What can the FED do?
In addition to continue to keep the rates low, the Fed will have to do some kind of quantitative easing and swap lines with other banks to influence the value of the dollar.
How does the Federal Reserve’s decision to cut rates impact the economy and mortgage rates?
The Federal Reserve does not set mortgage rates
The Federal Funds rate is a suggestion of what banks should charge each other to borrow money overnight so banks can meet their reserve requirements.
This approach is more likely to work on short term loans and variable rate loans but not as much on long term loans like 30-year fixed mortgages.
The chart shows evidence that the Federal Funds rate doesn’t move in lockstep with mortgage rates, particularly 30-year fixed mortgages.
What can the Federal Reserve do to keep long-term interest rates low?
Mortgage rates are influenced by many different factors including demand from homebuyers and homeowners for new loans, current economic conditions, inflation, and demand from investors to buy mortgage loan debt.
What the Fed is likely to do, to help the economy is to do quantitative easing.
Quantitative easing – is an unconventional monetary policy in which a central bank purchases government securities or other securities from the market in order to increase the money supply and encourage lending and investment.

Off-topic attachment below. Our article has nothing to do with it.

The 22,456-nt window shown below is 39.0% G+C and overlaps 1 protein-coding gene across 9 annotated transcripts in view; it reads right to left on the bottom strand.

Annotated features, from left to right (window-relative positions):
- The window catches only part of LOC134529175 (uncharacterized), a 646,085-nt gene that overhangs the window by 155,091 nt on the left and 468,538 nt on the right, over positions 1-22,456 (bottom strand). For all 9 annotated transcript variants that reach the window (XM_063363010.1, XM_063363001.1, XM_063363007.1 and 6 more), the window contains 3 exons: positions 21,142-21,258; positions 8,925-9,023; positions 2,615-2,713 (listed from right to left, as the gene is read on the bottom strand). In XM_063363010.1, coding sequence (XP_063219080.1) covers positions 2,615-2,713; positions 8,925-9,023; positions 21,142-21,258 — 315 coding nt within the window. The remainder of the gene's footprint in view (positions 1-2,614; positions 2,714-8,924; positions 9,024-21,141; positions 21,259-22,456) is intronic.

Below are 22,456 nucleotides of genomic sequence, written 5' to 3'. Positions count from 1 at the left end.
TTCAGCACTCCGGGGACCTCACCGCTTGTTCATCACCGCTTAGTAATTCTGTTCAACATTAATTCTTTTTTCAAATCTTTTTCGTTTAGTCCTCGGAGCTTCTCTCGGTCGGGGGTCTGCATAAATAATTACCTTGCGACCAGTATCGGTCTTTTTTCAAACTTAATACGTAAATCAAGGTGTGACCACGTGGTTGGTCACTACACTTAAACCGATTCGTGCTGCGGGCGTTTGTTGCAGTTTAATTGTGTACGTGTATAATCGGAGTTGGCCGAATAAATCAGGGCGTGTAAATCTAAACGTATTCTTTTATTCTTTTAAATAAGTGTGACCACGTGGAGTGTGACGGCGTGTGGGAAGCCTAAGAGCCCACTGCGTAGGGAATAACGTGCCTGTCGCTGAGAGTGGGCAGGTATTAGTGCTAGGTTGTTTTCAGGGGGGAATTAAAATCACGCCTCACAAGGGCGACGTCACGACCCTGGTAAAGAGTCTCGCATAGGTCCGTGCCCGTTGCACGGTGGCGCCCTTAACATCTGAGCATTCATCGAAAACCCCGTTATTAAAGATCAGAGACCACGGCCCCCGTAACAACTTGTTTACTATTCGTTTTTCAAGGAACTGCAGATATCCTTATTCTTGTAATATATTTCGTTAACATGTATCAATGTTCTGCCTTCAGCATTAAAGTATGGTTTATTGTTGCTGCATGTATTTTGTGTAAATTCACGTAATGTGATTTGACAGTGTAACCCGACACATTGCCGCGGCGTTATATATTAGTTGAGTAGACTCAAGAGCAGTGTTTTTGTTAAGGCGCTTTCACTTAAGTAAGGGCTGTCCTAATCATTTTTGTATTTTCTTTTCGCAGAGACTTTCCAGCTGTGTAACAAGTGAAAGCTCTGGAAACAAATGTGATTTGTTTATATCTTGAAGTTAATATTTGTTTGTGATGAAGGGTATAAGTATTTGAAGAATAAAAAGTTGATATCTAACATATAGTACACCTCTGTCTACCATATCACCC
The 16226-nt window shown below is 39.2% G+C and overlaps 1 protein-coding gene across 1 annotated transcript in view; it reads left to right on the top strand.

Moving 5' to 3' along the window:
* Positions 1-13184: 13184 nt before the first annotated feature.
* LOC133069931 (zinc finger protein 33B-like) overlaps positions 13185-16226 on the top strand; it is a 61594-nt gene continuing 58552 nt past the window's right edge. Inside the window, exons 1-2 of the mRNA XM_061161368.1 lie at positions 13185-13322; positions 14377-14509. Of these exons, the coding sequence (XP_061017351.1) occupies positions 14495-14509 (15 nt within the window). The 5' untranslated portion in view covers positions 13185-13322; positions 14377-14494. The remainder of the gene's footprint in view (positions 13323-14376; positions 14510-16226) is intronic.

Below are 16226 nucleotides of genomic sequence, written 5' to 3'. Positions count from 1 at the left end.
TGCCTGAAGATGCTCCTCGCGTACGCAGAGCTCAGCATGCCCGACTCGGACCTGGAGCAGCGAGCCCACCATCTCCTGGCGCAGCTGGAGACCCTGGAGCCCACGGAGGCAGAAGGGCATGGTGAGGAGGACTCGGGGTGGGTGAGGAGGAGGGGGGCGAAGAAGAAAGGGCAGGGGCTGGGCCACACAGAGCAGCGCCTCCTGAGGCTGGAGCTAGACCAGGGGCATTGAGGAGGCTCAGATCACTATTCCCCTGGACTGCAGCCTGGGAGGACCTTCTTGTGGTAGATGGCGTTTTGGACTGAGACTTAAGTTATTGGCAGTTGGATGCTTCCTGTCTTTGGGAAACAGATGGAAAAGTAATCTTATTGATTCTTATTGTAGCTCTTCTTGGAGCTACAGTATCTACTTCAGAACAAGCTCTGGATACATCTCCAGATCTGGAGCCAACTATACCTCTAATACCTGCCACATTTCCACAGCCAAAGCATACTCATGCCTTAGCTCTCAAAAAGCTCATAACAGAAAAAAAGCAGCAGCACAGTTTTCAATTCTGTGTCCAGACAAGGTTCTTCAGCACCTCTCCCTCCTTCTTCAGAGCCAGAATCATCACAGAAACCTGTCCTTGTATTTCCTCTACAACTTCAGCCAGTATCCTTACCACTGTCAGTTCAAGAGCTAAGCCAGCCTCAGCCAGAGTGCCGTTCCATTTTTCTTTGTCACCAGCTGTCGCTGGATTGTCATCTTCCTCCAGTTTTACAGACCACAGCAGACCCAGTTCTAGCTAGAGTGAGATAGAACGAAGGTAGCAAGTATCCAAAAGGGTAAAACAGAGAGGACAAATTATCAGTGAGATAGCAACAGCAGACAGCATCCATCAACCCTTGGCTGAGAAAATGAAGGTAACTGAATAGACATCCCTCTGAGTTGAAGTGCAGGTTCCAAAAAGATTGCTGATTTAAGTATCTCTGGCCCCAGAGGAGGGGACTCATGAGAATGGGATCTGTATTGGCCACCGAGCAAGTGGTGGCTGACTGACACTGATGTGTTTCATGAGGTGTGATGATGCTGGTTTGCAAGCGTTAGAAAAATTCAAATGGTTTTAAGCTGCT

To keep long interest rates low now the FED can buy mortgage backed securities, mortgage bonds and long-term treasuries. These actions are more likely going to keep long-term interest rates down rather than what they have been doing with the Fed funds target rate.
What else can the Federal Reserve do to help the economy during these times of turmoil?
With swap lines, the Fed can influence the value of the dollar.
Swap Lines – is another term for a temporary reciprocal currency arrangement between central banks. That means they agree to keep a supply of their country’s currency available to trade to another central bank at the going exchange rate and banks use it for overnight and short-term lending.
In times of economic turmoil fear increases the demand for cash and subsequently the demand for dollars, the world’s leading reserve and trading currency. That increases the cost of our goods sold to foreign investors and exports. Swap lines may help control a quick and large appreciation of the dollar against other currencies.